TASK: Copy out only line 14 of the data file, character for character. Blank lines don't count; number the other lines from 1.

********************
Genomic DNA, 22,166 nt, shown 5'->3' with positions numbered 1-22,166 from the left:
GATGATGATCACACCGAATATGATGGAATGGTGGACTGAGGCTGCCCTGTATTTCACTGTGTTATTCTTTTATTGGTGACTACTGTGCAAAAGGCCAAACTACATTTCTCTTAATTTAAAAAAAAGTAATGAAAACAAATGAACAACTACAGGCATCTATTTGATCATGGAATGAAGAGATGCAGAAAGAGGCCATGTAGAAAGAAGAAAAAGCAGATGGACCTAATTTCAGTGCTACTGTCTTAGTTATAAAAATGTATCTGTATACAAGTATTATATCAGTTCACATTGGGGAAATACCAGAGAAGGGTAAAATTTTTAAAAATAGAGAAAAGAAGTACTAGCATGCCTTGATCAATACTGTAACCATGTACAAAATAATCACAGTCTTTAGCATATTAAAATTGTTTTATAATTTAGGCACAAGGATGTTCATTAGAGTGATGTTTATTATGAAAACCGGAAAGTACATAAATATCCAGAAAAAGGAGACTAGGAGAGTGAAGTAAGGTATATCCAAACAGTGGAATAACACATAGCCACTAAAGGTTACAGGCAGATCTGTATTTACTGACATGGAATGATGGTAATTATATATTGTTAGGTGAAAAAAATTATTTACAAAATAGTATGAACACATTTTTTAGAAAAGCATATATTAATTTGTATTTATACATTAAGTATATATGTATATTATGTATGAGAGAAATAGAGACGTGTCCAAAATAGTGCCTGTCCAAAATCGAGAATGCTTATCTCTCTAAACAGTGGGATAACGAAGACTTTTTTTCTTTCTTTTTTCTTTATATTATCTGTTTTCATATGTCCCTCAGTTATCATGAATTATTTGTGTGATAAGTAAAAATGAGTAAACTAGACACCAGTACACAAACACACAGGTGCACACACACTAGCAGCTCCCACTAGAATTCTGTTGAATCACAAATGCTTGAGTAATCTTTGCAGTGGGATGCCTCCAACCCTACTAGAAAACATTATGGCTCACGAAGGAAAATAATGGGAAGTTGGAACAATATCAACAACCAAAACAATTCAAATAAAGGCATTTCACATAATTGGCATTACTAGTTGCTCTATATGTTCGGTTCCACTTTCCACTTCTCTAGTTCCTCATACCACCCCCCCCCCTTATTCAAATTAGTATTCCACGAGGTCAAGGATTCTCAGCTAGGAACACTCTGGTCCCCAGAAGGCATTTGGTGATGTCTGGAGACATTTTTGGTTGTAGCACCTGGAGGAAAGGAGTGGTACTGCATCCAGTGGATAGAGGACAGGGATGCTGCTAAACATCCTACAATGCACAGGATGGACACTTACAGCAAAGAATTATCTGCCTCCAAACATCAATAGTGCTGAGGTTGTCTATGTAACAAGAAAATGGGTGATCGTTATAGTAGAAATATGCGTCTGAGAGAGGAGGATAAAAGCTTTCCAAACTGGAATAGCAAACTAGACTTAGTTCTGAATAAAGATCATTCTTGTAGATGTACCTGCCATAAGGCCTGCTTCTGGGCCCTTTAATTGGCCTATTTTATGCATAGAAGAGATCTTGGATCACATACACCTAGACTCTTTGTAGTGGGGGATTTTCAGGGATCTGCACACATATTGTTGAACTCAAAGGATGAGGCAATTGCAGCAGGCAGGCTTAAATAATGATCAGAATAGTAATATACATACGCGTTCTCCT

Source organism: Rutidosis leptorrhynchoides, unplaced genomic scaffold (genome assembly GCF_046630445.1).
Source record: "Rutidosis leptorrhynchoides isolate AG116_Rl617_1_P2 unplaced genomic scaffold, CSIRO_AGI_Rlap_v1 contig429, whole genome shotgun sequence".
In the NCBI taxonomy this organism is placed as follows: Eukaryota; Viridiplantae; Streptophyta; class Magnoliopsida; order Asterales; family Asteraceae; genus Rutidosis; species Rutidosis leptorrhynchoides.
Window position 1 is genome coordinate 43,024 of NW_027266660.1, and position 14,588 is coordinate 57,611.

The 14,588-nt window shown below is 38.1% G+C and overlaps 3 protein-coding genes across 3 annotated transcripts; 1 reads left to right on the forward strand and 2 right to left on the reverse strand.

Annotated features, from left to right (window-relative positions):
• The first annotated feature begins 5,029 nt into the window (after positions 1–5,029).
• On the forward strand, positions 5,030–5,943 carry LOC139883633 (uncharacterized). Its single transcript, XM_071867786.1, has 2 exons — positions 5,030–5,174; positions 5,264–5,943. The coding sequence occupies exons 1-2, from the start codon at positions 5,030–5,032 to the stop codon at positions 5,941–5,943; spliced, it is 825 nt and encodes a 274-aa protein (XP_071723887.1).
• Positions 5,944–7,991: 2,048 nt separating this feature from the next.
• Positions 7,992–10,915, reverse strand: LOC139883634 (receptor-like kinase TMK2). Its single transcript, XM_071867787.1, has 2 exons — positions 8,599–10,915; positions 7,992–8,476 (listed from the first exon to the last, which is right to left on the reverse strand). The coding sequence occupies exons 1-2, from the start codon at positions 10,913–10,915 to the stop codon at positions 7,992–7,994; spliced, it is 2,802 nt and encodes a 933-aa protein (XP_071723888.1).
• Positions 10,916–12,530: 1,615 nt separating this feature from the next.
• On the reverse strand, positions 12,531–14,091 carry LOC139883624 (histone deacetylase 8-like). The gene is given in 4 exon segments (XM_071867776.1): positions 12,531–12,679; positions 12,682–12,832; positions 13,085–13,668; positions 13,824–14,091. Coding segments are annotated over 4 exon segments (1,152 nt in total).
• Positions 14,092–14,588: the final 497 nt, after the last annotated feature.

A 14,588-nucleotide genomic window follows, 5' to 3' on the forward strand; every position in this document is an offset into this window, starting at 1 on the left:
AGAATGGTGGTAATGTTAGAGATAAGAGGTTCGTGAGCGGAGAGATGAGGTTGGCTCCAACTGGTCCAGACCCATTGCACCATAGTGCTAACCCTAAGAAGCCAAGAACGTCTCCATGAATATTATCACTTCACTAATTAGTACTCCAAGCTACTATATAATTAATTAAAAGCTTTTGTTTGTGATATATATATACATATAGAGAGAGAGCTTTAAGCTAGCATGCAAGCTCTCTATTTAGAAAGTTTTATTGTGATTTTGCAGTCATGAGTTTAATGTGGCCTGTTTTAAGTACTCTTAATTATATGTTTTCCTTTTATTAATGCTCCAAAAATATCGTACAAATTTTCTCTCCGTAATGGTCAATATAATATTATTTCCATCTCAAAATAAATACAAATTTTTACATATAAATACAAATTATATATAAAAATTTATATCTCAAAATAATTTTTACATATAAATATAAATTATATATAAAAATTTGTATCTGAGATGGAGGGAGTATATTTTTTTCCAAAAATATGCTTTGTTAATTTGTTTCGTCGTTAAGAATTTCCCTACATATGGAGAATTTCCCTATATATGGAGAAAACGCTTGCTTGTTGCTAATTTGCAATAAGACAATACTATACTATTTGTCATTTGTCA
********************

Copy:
• On the reverse strand, positions 12,531–14,091 carry LOC139883624 (histone deacetylase 8-like). The gene is given in 4 exon segments (XM_071867776.1): positions 12,531–12,679; positions 12,682–12,832; positions 13,085–13,668; positions 13,824–14,091. Coding segments are annotated over 4 exon segments (1,152 nt in total).